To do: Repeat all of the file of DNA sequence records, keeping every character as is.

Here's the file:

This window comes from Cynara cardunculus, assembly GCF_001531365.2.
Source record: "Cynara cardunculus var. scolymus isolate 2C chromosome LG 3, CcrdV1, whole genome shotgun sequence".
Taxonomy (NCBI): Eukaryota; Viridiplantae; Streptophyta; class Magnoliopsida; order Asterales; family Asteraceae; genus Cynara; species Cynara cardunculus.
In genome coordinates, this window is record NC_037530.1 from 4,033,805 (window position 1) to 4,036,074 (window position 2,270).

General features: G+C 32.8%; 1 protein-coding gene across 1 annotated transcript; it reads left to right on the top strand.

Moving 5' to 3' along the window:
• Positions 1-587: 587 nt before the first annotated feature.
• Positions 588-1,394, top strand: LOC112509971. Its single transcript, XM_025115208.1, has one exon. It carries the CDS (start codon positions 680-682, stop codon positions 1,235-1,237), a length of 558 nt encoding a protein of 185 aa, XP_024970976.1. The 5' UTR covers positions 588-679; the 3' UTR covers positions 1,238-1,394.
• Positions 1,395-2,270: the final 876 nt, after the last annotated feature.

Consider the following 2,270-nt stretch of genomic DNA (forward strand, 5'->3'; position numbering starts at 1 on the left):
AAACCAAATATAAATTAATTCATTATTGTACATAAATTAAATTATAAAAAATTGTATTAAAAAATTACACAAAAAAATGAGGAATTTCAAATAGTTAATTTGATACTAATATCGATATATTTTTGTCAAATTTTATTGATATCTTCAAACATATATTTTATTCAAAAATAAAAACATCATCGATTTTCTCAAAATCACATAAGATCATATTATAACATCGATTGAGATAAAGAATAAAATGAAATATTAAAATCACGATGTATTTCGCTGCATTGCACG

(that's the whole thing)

This window comes from Cynara cardunculus, assembly GCF_001531365.2.
Source record: "Cynara cardunculus var. scolymus isolate 2C chromosome LG 3, CcrdV1, whole genome shotgun sequence".
Taxonomy (NCBI): Eukaryota; Viridiplantae; Streptophyta; class Magnoliopsida; order Asterales; family Asteraceae; genus Cynara; species Cynara cardunculus.
In genome coordinates, this window is record NC_037530.1 from 4,033,805 (window position 1) to 4,036,074 (window position 2,270).

General features: G+C 32.8%; 1 protein-coding gene across 1 annotated transcript; it reads left to right on the top strand.

Moving 5' to 3' along the window:
• Positions 1-587: 587 nt before the first annotated feature.
• Positions 588-1,394, top strand: LOC112509971. Its single transcript, XM_025115208.1, has one exon. It carries the CDS (start codon positions 680-682, stop codon positions 1,235-1,237), a length of 558 nt encoding a protein of 185 aa, XP_024970976.1. The 5' UTR covers positions 588-679; the 3' UTR covers positions 1,238-1,394.
• Positions 1,395-2,270: the final 876 nt, after the last annotated feature.

Consider the following 2,270-nt stretch of genomic DNA (forward strand, 5'->3'; position numbering starts at 1 on the left):
AAACCAAATATAAATTAATTCATTATTGTACATAAATTAAATTATAAAAAATTGTATTAAAAAATTACACAAAAAAATGAGGAATTTCAAATAGTTAATTTGATACTAATATCGATATATTTTTGTCAAATTTTATTGATATCTTCAAACATATATTTTATTCAAAAATAAAAACATCATCGATTTTCTCAAAATCACATAAGATCATATTATAACATCGATTGAGATAAAGAATAAAATGAAATATTAAAATCACGATGTATTTCGCTGCATTGCACG